- Title: Boko Haram threat stiffles economy in Cameroon's Far North Region.
- Date: 28th September 2016
- Summary: MAROUA, CAMEROON (FILE) (ORIGINALLY 4:3) (REUTERS) POLICE OFFICERS SEARCH STREET VENDORS OUTSIDE SCHOOL CAMPUS VARIOUS OF POLICE OFFICERS PATROLLING NEAR SCHOOL CAMPUS VARIOUS OF POLICE OFFICER SEARCHING CHILD AND HIS BACKPACK TRUCKS WITH FREED HOSTAGES ARRIVING VARIOUS OF PARKED TRUCKS WITH FREED HOSTAGES VARIOUS OF PEOPLE WAITING IN CROWDED TRUCK
- Embargoed: 13th October 2016 14:40
- Keywords: Marau Economy Boko Haram Attacks Trade Cameroon Nigeria Far North Region Market
- Location: MAROUA, CAMEROON
- City: MAROUA, CAMEROON
- Country: Cameroon
- Topics: Society/Social Issues
- Reuters ID: LVA00251HBYHJ
- Aspect Ratio: 16:9
- Story Text: ===PLEASE NOTE, EDIT CONTAINS SOME 4:3 MATERIAL====
It's market day in Cameroon's bustling trade hub - the northern city of Maroua, which not long ago had gone quiet.
For years, the capital of Cameroon's Far North region's was sustained by cross border trade of onions, rice, maize, livestock and other agricultural goods with neighbouring Nigeria.
But the region's economy was hit by an Islamist insurgency led by Boko Haram - the militant group that has wreaked havoc in Nigeria.
The violence seeped through the porous border into Cameroon and the insecurity essentially closed down vital transport links between the two countries.
A military offensive has driven Boko Haram from much of the territory it held in northern Nigeria, but the militants have continued to carry out suicide bombings and raids in northeast Nigeria and neighbouring Cameroon, Niger and Chad.
In Cameroon, teenage girls have killed dozens in suicide bombings.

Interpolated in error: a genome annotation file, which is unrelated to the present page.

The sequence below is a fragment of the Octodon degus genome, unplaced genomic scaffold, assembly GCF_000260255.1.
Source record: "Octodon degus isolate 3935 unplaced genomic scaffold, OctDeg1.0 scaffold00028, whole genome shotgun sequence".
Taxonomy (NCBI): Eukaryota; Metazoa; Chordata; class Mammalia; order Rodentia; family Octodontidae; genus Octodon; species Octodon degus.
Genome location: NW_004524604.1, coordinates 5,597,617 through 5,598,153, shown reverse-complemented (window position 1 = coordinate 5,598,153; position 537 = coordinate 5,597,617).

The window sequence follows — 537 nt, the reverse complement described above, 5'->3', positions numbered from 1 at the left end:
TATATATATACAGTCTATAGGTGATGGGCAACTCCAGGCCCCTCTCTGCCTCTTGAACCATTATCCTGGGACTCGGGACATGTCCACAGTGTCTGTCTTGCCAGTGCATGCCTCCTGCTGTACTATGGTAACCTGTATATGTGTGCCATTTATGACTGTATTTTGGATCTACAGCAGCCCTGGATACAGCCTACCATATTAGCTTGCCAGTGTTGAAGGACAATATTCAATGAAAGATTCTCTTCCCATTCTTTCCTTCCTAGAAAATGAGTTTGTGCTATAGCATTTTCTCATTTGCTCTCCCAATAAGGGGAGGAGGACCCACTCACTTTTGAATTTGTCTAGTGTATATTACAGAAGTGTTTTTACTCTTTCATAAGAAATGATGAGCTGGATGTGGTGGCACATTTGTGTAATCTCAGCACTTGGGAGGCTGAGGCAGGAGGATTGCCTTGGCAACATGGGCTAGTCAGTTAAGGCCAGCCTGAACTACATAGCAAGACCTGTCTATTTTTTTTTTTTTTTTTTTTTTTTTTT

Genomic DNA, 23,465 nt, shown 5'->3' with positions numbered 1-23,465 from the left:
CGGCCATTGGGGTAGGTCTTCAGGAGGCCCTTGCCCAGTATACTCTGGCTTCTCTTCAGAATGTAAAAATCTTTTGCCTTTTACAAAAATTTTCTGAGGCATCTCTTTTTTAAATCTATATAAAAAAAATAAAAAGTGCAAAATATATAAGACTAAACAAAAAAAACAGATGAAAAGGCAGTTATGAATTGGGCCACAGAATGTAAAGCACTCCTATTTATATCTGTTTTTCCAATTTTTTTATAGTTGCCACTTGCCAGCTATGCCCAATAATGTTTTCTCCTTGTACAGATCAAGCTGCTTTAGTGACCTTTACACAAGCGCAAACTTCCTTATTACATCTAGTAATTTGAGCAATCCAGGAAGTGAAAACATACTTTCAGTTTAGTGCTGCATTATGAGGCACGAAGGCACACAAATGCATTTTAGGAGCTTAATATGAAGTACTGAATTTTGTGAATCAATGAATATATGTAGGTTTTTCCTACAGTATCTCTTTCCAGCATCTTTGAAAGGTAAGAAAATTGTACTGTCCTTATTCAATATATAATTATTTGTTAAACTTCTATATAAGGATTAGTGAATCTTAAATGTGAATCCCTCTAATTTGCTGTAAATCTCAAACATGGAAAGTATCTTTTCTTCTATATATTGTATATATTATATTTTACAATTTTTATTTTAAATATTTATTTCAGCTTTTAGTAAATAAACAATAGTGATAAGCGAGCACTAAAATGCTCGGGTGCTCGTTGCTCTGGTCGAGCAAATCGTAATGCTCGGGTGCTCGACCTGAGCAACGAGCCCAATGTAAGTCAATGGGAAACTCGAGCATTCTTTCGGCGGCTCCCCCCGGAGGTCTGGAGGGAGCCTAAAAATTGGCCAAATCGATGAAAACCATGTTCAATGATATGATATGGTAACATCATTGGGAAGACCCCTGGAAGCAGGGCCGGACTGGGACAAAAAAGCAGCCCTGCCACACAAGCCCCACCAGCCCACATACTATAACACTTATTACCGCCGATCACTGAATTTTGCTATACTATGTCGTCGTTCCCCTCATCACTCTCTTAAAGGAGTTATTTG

Although market activity has resumed in Maroua, people say they are struggling to make a living and that they live in fear.
"The market is no longer what it used to be. We are unable to sell our produce, our produce is just here rotting, nothing gets sold," said one vendor Anna Mita.
"The attacks have made things tough for us. There is produce in the market but we can hardly afford buying anything," said customer Myrine Atangana.
"All of this is because of Boko Haram and their attacks, which have blocked trade and transport, so now people are scared to come to the market because of fear of the attacks. People no longer come to Maroua like they used to, they used to come and shop, so it's really dead," added business man, Ahmadou Badika.
Boko Haram militants have killed thousands in their bloody campaign to carve out an Islamic caliphate in northern Nigeria, and they have taken their fight outside the country's borders.
Neighbouring Cameroon, Chad and Niger have all been affected, with incursions into border villages and transport routes.
The Cameroonian army is using Maroua as a base in the fight against Boko Haram. Security is high and patrols are frequent. Many hope that this will help restore confidence in the region's economy.
"Economic activity is slowly picking up, but things are still expensive and many people can't afford them. But Thank God, things are picking up again little by little, and when you walk around you can see that things are picking up and that people are once again hopeful that things are going back to normal," said Mohaman Banoussa, an official from the ministry of trade in Maroua.
But the fight is not over. As neighbouring countries affected by the insurgency scramble to find a solution, Boko Haram has pledged allegiance to the leader of the Islamic State militant group that controls tracts of Syria and Iraq, calling on its supporters to fight in Africa.
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